Tennis: Australians celebrate win by 'twinkle toes'

SYDNEY, Sept 12, 2011 (AFP) - "Twinkle toes" Sam Stosur was the toast of Australia on Monday after stunning Serena Williams to take the US Open title, with the country's last female Grand Slam winner leading the plaudits.

The 27-year-old Stosur kept her composure to see off home favourite and three-time champion Williams 6-2, 6-3 and win the first Grand Slam title of her career in New York on Sunday.

AFP - Samantha Stosur of Australia kisses her trophy after her women's finals match against Serena Williams

In doing so she became the first Australian woman to claim the US Open since Margaret Court in 1973, and the first to win a Grand Slam title since Evonne Goolagong at Wimbledon in 1980.

"It's a great thing for Australian tennis. She's come a long way and I'm just very proud of her," Goolagong told reporters.

Goolagong, a former world number one who won seven Grand Slam singles titles, said that Stosur ending Australia's Grand Slam drought was "absolutely wonderful".

"I have never seen her look so fit, she was moving well on the court. I do actually call her 'twinkle toes' because a few years ago she was not moving that well."

Goolagong said she believed the breakthrough could spark renewed interest in tennis in Australia, a sentiment echoed by Prime Minister Julia Gillard, who phoned Stosur to personally congratulate her after the triumph.

Stosur's path to the final included a third-round victory over Nadia Petrova that lasted three hours and 16 minutes -- a US Open women's record.

"She has shown great determination and skill to win the US Open and everyone involved with tennis in Australia will be celebrating with her today," said Gillard.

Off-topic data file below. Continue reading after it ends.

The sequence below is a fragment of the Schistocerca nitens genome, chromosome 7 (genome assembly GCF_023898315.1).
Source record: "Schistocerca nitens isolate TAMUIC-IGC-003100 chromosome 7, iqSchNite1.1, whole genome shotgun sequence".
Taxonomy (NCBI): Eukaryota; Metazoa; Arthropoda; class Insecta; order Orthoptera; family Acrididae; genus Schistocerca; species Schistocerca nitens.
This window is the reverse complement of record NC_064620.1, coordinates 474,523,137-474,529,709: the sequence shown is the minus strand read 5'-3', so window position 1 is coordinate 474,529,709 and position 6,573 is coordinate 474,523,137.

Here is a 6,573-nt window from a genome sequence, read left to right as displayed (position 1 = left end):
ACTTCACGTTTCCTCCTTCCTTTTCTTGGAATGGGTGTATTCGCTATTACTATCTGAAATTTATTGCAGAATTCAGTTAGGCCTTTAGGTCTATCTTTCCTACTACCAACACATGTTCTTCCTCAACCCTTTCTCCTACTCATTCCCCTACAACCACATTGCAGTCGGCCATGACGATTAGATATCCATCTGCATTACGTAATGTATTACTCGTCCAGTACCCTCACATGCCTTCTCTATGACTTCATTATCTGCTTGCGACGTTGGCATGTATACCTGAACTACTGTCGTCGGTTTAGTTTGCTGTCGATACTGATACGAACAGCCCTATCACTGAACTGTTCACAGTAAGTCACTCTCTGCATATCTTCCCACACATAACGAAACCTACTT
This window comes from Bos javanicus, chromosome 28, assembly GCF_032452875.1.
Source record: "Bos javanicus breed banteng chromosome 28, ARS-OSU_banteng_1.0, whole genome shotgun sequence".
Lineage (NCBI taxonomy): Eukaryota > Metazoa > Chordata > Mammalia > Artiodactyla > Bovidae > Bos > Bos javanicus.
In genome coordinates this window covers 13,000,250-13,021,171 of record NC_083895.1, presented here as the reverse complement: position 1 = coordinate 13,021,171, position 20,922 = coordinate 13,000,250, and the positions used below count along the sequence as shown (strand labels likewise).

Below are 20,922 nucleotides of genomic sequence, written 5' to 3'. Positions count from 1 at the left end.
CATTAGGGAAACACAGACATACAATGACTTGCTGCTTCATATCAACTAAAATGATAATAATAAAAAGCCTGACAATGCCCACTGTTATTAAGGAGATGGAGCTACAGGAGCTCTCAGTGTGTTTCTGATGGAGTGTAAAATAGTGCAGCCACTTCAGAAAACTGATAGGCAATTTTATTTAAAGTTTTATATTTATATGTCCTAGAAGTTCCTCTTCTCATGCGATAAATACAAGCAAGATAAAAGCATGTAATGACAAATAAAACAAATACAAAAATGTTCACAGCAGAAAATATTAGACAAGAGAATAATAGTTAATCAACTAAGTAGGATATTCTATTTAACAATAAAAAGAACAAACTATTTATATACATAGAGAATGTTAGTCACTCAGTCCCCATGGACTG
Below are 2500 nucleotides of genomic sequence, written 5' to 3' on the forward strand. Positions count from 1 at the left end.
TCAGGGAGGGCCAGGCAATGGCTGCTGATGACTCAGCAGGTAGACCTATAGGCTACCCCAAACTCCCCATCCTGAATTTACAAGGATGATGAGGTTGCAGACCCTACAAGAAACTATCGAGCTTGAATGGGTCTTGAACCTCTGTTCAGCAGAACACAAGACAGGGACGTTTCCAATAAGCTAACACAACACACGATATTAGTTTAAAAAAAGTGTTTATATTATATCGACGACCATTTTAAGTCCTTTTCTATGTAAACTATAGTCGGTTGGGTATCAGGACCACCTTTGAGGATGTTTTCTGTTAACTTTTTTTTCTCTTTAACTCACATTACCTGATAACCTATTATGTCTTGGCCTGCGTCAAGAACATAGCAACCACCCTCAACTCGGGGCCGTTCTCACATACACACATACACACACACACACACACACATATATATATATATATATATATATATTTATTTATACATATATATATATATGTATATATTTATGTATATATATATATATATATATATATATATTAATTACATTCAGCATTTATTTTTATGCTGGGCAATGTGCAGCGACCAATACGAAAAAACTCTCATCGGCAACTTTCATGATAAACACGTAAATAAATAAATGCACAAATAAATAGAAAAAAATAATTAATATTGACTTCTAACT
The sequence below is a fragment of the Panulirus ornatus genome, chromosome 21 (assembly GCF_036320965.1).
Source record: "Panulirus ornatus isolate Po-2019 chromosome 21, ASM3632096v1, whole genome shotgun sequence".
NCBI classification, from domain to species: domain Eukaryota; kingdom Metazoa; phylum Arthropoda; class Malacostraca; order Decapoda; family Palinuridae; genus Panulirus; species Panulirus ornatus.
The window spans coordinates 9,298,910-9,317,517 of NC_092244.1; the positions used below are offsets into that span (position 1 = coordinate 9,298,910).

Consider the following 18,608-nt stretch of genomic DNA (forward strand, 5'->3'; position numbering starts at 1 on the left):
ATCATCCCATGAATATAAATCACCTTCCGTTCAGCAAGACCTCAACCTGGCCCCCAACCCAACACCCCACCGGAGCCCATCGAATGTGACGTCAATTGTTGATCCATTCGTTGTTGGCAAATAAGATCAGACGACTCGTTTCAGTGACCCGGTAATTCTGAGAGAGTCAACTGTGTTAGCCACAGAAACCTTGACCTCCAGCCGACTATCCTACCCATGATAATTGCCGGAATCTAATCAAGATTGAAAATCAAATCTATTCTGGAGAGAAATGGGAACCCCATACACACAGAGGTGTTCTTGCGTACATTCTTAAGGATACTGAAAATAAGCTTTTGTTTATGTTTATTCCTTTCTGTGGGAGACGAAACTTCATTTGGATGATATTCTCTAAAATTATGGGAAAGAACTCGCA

Stosur, playing her second career Grand Slam final after a runner-up finish in the French Open last year, quickly claimed the opening set and in the end completely out-played the 13-time Grand Slam champion.

Gillard said the victory boded well for the future of Australian tennis, which has struggled to produce a top-quality women's player since the Goolagong era.

"Her win will encourage the next generation of young Australian players to take to the court," said the prime minister.

"This is a great achievement and shows the future of Australian tennis is on the rise following other Grand Slam successes earlier this year, with Ashleigh Barty and Luke Saville winning the junior titles at Wimbledon."

Stosur's family watched the match at home on Australia's Gold Coast, with her father Tony telling ABC radio he hopes it will be the start of even greater things.

"She's just so focused on what she's doing, and she loves it too much," he said.

Her brother Daniel added that the victory would be life-changing.

"I think we're all in a bit of shock actually," he said.

"Not that she won, but just in the manner in which she did it. I think we're all just a bit stunned.

"I think this is life-changing," he said. "I think she's going to be inspiring young kids to get out and play."

Goolagong, who said that her hero when she was coming through was Court, Australia's greatest female player, agreed that Stosur would be a new role model.

"She (Court) was the one who pushed me all the way and she beat me most of the time," she said.

"There are going to be a lot of young kids looking up to Sam now, saying if she can do it, I can do it too."

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